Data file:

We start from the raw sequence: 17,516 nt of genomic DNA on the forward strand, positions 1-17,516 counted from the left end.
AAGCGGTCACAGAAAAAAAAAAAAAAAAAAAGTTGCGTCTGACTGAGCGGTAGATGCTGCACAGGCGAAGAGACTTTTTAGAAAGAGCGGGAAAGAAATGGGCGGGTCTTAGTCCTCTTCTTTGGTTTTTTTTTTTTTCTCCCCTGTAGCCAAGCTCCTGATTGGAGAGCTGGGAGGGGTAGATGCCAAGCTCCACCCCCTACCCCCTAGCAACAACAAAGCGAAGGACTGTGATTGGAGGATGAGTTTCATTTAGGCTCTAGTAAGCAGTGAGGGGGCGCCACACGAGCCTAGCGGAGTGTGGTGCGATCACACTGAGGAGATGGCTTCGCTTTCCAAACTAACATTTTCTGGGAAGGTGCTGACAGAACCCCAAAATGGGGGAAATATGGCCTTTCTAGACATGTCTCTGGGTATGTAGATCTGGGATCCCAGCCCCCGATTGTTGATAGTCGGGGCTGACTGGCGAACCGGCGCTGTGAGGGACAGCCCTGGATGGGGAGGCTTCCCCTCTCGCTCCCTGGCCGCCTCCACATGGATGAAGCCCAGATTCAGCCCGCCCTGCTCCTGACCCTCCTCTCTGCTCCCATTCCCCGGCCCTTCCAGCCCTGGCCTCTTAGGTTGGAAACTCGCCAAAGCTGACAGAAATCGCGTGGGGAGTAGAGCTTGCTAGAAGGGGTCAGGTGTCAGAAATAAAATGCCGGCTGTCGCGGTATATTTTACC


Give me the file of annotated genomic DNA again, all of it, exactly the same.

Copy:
We start from the raw sequence: 17,516 nt of genomic DNA on the forward strand, positions 1-17,516 counted from the left end.
AAGCGGTCACAGAAAAAAAAAAAAAAAAAAAGTTGCGTCTGACTGAGCGGTAGATGCTGCACAGGCGAAGAGACTTTTTAGAAAGAGCGGGAAAGAAATGGGCGGGTCTTAGTCCTCTTCTTTGGTTTTTTTTTTTTTCTCCCCTGTAGCCAAGCTCCTGATTGGAGAGCTGGGAGGGGTAGATGCCAAGCTCCACCCCCTACCCCCTAGCAACAACAAAGCGAAGGACTGTGATTGGAGGATGAGTTTCATTTAGGCTCTAGTAAGCAGTGAGGGGGCGCCACACGAGCCTAGCGGAGTGTGGTGCGATCACACTGAGGAGATGGCTTCGCTTTCCAAACTAACATTTTCTGGGAAGGTGCTGACAGAACCCCAAAATGGGGGAAATATGGCCTTTCTAGACATGTCTCTGGGTATGTAGATCTGGGATCCCAGCCCCCGATTGTTGATAGTCGGGGCTGACTGGCGAACCGGCGCTGTGAGGGACAGCCCTGGATGGGGAGGCTTCCCCTCTCGCTCCCTGGCCGCCTCCACATGGATGAAGCCCAGATTCAGCCCGCCCTGCTCCTGACCCTCCTCTCTGCTCCCATTCCCCGGCCCTTCCAGCCCTGGCCTCTTAGGTTGGAAACTCGCCAAAGCTGACAGAAATCGCGTGGGGAGTAGAGCTTGCTAGAAGGGGTCAGGTGTCAGAAATAAAATGCCGGCTGTCGCGGTATATTTTACC